or (the least likely)

"I love my voice and I shall (using false modesty) ask listeners to affirm just how good it is by pretending not to like it"

Little voice


When I was a youngster my parents bought me a second hand portable Philips reel to reel tape recorder - it was to change my life. Along with my best friend Colin, I would record silly comedy sketches (we thought they were funny at the time) and I discovered a way to multi track by masking the erasing head. We had many years of fun creating characters and trying silly voices.

Long before I decided I wanted to go into professional broadcasting, I was well aware of what my voice sounded like and hearing it played back did not phase me at all.

It was not that I liked or disliked my voice, but that I knew exactly what to expect from it. Apart from the first time I heard myself recorded, listening to myself never come as a shock.

But why do our voices sound SO different when we hear them on a video or voicemail?


Oops inside your head


The listening parts of our ears, the eardrum and cochlea, are buried deep inside our heads. As a result we hear ourselves inside out.  The noise resonates around our skull and chest cavity resulting in a distortion of the inherent frequency creating a false impression. However 99.9% of the world hears us as we really are, unencumbered by this filter of bone and cartilage.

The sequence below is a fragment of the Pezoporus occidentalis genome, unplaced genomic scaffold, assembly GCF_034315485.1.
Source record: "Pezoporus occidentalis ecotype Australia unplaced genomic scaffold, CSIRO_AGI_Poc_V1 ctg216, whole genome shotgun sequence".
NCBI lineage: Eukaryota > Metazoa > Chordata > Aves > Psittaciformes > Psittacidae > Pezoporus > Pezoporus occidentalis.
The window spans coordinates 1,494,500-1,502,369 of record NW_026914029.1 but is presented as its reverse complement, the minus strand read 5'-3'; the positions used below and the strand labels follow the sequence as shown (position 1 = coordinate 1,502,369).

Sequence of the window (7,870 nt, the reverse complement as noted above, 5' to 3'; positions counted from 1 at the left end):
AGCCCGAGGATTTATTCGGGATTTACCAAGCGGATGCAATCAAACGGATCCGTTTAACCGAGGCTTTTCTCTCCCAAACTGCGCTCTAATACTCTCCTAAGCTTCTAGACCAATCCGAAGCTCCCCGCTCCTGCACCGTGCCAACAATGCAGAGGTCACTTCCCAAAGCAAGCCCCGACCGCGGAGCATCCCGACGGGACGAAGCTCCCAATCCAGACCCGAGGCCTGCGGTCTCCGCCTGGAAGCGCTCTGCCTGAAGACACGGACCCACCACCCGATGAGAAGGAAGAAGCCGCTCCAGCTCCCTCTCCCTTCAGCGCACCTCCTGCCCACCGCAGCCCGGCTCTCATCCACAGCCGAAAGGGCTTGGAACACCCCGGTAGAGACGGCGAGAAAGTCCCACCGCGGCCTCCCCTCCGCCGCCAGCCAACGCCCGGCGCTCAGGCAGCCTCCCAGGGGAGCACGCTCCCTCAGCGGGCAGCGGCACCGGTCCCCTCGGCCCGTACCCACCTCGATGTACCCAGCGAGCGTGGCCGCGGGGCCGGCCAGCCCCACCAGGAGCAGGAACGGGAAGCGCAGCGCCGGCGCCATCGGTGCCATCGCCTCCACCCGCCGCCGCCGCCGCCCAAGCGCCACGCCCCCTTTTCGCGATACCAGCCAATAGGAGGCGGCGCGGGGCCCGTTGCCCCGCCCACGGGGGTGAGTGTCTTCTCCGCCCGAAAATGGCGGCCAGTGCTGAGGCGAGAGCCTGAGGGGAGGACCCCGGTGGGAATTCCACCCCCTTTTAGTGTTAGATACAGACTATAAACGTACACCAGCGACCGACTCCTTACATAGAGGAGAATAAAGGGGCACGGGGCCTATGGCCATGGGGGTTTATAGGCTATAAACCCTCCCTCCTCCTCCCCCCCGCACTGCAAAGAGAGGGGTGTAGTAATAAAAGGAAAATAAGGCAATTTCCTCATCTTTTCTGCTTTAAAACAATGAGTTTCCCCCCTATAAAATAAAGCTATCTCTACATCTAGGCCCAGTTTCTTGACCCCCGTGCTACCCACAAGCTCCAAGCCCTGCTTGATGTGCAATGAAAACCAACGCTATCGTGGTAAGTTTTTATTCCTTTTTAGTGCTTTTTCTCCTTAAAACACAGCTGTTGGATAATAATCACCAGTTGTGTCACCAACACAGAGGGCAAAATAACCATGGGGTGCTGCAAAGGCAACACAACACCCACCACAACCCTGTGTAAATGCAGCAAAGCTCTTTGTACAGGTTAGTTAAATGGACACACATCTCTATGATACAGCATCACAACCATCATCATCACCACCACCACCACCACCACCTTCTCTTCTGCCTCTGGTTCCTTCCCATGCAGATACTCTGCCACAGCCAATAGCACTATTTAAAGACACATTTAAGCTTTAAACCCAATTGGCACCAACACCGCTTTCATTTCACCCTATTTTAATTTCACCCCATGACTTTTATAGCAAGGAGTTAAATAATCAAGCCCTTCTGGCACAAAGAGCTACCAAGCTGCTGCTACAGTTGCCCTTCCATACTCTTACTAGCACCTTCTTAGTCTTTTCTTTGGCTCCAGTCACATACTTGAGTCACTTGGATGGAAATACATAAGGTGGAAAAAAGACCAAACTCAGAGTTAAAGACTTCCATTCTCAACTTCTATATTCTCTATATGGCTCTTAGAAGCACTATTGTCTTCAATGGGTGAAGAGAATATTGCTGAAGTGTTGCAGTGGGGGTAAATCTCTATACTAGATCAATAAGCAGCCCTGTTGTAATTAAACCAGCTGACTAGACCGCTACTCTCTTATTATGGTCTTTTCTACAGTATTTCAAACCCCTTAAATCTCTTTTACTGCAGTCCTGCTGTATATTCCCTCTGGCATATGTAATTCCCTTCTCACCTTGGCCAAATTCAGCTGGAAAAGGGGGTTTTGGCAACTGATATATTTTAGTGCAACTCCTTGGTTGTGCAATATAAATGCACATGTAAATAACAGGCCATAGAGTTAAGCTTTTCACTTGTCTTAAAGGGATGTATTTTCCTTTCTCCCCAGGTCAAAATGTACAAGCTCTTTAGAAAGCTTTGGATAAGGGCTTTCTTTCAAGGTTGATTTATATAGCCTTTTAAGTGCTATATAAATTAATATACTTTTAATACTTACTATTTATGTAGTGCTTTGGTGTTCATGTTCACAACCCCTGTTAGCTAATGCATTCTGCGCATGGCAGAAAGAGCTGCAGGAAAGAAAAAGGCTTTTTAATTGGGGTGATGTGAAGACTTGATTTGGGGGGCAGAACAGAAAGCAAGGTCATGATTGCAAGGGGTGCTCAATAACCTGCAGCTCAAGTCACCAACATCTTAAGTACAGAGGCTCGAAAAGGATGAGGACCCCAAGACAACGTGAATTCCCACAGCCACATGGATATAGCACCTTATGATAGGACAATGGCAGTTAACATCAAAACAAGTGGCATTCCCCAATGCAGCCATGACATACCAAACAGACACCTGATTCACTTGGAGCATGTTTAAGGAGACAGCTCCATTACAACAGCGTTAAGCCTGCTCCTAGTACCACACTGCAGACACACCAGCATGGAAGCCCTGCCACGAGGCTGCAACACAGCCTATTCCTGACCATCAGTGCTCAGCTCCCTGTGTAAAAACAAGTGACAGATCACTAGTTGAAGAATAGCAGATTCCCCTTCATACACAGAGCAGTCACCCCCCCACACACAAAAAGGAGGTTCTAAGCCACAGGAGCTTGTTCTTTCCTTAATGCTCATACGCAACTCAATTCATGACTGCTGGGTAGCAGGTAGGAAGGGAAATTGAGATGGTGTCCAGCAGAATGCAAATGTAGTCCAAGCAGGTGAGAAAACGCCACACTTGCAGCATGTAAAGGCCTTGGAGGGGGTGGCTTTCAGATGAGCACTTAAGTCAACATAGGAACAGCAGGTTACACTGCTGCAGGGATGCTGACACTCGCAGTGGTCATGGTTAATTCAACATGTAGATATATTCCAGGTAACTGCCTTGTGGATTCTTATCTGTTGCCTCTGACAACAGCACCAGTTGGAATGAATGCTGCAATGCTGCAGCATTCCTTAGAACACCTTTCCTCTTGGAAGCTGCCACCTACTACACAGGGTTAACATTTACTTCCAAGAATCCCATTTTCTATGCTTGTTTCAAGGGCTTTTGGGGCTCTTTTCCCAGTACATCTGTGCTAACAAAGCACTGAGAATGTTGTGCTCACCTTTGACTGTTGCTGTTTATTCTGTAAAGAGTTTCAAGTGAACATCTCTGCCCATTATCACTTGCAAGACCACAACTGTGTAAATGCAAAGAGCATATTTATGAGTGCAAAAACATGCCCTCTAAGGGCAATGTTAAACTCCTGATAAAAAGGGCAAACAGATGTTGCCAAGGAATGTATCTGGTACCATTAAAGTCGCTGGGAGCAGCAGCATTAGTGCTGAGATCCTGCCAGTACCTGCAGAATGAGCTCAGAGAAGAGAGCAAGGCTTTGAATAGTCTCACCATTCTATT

Of course mother nature did not intend us to hear our own voices played back through external electronic equipment and this is why, on first hearing our voices, we do not even recognise ourselves.

But once we get used to this strange other person who speaks as we do, then we can begin to appreciate the qualities of our voice.


Denial


I recall reading an interview with Tom Cruise in which he said he did not believe other Hollywood stars when they said they did not like being famous or the way they looked.


Tom's reasoning went something like this: how can you do a job where your face is going to be plastered across a giant silver screen in high definition in every major city in the world, if you don't like the way you look? He felt such comments were disingenuous.

Good point. If you are a film star, having your face projected close up to billions of people IS your job. Likewise in our business, how can you possibly be a voice actor if you do not like the instrument you are selling?

If you don't like your voice, how can anyone else?